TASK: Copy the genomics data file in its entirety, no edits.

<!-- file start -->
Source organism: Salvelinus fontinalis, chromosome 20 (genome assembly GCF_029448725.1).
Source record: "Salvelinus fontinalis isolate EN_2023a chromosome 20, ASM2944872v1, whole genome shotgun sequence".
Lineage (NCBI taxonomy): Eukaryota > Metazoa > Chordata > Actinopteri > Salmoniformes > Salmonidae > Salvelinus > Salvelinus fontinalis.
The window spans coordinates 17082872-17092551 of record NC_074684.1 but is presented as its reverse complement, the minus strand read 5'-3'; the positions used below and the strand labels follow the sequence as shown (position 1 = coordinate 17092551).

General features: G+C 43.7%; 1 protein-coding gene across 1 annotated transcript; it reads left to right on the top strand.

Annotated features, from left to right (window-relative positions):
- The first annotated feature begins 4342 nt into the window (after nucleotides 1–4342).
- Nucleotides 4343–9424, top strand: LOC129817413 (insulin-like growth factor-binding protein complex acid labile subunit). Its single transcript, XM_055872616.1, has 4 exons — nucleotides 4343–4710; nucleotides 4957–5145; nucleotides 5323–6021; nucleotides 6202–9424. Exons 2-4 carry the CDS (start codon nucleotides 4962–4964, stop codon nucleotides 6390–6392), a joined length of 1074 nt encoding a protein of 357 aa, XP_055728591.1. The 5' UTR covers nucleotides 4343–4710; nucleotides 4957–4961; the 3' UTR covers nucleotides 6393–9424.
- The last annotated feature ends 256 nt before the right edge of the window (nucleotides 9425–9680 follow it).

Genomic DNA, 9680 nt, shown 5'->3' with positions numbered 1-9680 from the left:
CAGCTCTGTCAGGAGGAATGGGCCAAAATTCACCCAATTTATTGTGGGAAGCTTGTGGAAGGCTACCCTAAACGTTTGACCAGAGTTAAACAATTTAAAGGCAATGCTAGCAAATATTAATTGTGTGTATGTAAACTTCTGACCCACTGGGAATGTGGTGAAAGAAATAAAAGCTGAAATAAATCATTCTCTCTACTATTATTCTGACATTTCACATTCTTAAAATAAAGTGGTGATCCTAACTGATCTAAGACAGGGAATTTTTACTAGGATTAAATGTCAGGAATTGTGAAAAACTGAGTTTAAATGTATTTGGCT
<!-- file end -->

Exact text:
Source organism: Salvelinus fontinalis, chromosome 20 (genome assembly GCF_029448725.1).
Source record: "Salvelinus fontinalis isolate EN_2023a chromosome 20, ASM2944872v1, whole genome shotgun sequence".
Lineage (NCBI taxonomy): Eukaryota > Metazoa > Chordata > Actinopteri > Salmoniformes > Salmonidae > Salvelinus > Salvelinus fontinalis.
The window spans coordinates 17082872-17092551 of record NC_074684.1 but is presented as its reverse complement, the minus strand read 5'-3'; the positions used below and the strand labels follow the sequence as shown (position 1 = coordinate 17092551).

General features: G+C 43.7%; 1 protein-coding gene across 1 annotated transcript; it reads left to right on the top strand.

Annotated features, from left to right (window-relative positions):
- The first annotated feature begins 4342 nt into the window (after nucleotides 1–4342).
- Nucleotides 4343–9424, top strand: LOC129817413 (insulin-like growth factor-binding protein complex acid labile subunit). Its single transcript, XM_055872616.1, has 4 exons — nucleotides 4343–4710; nucleotides 4957–5145; nucleotides 5323–6021; nucleotides 6202–9424. Exons 2-4 carry the CDS (start codon nucleotides 4962–4964, stop codon nucleotides 6390–6392), a joined length of 1074 nt encoding a protein of 357 aa, XP_055728591.1. The 5' UTR covers nucleotides 4343–4710; nucleotides 4957–4961; the 3' UTR covers nucleotides 6393–9424.
- The last annotated feature ends 256 nt before the right edge of the window (nucleotides 9425–9680 follow it).

Genomic DNA, 9680 nt, shown 5'->3' with positions numbered 1-9680 from the left:
CAGCTCTGTCAGGAGGAATGGGCCAAAATTCACCCAATTTATTGTGGGAAGCTTGTGGAAGGCTACCCTAAACGTTTGACCAGAGTTAAACAATTTAAAGGCAATGCTAGCAAATATTAATTGTGTGTATGTAAACTTCTGACCCACTGGGAATGTGGTGAAAGAAATAAAAGCTGAAATAAATCATTCTCTCTACTATTATTCTGACATTTCACATTCTTAAAATAAAGTGGTGATCCTAACTGATCTAAGACAGGGAATTTTTACTAGGATTAAATGTCAGGAATTGTGAAAAACTGAGTTTAAATGTATTTGGCT